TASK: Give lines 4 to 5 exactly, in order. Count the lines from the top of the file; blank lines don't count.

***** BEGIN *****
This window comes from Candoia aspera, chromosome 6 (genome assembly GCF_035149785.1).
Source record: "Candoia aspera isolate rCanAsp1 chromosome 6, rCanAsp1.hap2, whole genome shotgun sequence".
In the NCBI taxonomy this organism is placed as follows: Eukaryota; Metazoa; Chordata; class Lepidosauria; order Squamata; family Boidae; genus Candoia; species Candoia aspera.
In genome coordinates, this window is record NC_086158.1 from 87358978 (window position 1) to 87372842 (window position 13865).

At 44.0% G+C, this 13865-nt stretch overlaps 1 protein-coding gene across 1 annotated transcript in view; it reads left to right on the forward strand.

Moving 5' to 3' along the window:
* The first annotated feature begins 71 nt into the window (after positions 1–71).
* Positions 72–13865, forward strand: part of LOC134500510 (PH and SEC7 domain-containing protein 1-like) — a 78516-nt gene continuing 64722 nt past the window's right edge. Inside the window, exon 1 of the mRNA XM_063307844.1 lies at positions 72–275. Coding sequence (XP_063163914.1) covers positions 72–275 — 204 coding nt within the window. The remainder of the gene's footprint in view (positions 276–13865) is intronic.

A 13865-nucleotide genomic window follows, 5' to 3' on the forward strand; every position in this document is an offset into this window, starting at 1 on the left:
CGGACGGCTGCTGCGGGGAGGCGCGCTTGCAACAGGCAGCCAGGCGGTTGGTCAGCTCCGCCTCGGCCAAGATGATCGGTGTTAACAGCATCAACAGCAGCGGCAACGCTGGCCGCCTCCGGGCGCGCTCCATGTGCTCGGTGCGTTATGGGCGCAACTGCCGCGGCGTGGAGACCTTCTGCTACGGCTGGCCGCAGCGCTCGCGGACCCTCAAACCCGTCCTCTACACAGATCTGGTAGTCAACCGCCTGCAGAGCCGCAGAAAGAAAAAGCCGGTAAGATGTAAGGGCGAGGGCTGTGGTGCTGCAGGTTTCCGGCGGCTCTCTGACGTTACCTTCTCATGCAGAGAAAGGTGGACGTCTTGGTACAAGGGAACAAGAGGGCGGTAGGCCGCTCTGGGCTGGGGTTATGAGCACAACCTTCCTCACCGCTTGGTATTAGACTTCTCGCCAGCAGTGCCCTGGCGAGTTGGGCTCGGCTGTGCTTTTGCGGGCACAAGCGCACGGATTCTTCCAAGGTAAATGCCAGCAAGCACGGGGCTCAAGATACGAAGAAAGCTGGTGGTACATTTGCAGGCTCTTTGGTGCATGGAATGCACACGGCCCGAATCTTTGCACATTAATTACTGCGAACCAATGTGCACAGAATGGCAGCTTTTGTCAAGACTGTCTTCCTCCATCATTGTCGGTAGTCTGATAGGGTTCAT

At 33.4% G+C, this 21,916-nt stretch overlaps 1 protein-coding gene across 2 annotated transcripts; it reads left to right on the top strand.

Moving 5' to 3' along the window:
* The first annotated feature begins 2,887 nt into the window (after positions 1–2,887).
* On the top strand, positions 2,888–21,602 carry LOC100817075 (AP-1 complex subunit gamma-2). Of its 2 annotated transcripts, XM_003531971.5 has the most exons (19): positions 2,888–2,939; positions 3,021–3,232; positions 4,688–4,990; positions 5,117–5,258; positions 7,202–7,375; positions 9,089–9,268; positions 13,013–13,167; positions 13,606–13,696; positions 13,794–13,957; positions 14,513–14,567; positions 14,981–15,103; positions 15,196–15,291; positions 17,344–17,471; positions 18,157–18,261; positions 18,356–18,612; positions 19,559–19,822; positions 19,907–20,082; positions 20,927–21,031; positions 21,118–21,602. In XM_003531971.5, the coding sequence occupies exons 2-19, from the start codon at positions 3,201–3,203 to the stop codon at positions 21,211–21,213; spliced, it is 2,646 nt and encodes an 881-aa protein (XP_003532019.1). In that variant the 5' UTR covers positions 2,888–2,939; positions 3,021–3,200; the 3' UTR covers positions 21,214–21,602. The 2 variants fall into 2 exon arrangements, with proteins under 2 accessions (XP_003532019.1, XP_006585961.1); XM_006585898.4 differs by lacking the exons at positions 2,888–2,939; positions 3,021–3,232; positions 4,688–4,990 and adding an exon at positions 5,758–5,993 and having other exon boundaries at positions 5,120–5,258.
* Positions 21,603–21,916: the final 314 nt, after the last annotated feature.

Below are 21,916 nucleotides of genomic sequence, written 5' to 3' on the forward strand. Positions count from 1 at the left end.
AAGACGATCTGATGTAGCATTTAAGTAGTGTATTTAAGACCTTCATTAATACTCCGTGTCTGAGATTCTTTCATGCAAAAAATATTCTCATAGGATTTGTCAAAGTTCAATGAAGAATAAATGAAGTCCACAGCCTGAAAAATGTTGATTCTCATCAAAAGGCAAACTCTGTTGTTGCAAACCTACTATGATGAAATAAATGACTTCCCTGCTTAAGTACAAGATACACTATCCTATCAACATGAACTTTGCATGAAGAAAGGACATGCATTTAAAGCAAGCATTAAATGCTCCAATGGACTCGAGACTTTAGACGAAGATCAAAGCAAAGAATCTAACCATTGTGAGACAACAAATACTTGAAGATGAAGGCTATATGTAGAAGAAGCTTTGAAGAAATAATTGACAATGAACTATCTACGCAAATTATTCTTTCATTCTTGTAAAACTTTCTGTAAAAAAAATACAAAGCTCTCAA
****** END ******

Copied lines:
In genome coordinates, this window is record NC_086158.1 from 87358978 (window position 1) to 87372842 (window position 13865).

At 44.0% G+C, this 13865-nt stretch overlaps 1 protein-coding gene across 1 annotated transcript in view; it reads left to right on the forward strand.